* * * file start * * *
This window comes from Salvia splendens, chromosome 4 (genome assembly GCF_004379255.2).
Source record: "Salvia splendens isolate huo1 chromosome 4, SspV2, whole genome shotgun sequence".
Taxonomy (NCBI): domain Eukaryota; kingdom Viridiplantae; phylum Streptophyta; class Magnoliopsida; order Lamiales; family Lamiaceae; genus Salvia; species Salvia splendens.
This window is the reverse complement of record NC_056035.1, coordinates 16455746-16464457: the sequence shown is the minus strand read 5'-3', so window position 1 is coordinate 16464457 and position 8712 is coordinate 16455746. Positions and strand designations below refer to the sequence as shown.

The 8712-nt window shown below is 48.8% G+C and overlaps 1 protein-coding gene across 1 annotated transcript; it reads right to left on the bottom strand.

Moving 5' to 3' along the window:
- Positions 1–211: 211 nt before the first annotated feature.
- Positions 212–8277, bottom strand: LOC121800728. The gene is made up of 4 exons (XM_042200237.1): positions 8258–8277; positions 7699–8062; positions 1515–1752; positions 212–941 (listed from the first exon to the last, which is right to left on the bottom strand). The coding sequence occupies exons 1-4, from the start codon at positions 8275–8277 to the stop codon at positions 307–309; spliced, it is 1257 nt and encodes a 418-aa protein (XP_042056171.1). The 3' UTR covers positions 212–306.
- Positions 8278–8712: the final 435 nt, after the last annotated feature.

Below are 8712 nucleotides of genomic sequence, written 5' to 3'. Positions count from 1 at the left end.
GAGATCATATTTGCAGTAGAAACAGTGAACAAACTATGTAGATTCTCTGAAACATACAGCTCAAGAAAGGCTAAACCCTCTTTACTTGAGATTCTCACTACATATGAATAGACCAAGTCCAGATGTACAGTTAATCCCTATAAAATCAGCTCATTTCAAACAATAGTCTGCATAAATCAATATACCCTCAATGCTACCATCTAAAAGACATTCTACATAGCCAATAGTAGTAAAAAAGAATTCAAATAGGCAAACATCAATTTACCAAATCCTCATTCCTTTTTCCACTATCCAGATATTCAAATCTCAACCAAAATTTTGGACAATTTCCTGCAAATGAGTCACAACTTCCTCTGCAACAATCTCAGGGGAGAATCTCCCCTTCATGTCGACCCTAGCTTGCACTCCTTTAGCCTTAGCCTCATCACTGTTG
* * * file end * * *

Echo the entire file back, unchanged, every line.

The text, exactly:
This window comes from Salvia splendens, chromosome 4 (genome assembly GCF_004379255.2).
Source record: "Salvia splendens isolate huo1 chromosome 4, SspV2, whole genome shotgun sequence".
Taxonomy (NCBI): domain Eukaryota; kingdom Viridiplantae; phylum Streptophyta; class Magnoliopsida; order Lamiales; family Lamiaceae; genus Salvia; species Salvia splendens.
This window is the reverse complement of record NC_056035.1, coordinates 16455746-16464457: the sequence shown is the minus strand read 5'-3', so window position 1 is coordinate 16464457 and position 8712 is coordinate 16455746. Positions and strand designations below refer to the sequence as shown.

The 8712-nt window shown below is 48.8% G+C and overlaps 1 protein-coding gene across 1 annotated transcript; it reads right to left on the bottom strand.

Moving 5' to 3' along the window:
- Positions 1–211: 211 nt before the first annotated feature.
- Positions 212–8277, bottom strand: LOC121800728. The gene is made up of 4 exons (XM_042200237.1): positions 8258–8277; positions 7699–8062; positions 1515–1752; positions 212–941 (listed from the first exon to the last, which is right to left on the bottom strand). The coding sequence occupies exons 1-4, from the start codon at positions 8275–8277 to the stop codon at positions 307–309; spliced, it is 1257 nt and encodes a 418-aa protein (XP_042056171.1). The 3' UTR covers positions 212–306.
- Positions 8278–8712: the final 435 nt, after the last annotated feature.

Below are 8712 nucleotides of genomic sequence, written 5' to 3'. Positions count from 1 at the left end.
GAGATCATATTTGCAGTAGAAACAGTGAACAAACTATGTAGATTCTCTGAAACATACAGCTCAAGAAAGGCTAAACCCTCTTTACTTGAGATTCTCACTACATATGAATAGACCAAGTCCAGATGTACAGTTAATCCCTATAAAATCAGCTCATTTCAAACAATAGTCTGCATAAATCAATATACCCTCAATGCTACCATCTAAAAGACATTCTACATAGCCAATAGTAGTAAAAAAGAATTCAAATAGGCAAACATCAATTTACCAAATCCTCATTCCTTTTTCCACTATCCAGATATTCAAATCTCAACCAAAATTTTGGACAATTTCCTGCAAATGAGTCACAACTTCCTCTGCAACAATCTCAGGGGAGAATCTCCCCTTCATGTCGACCCTAGCTTGCACTCCTTTAGCCTTAGCCTCATCACTGTTG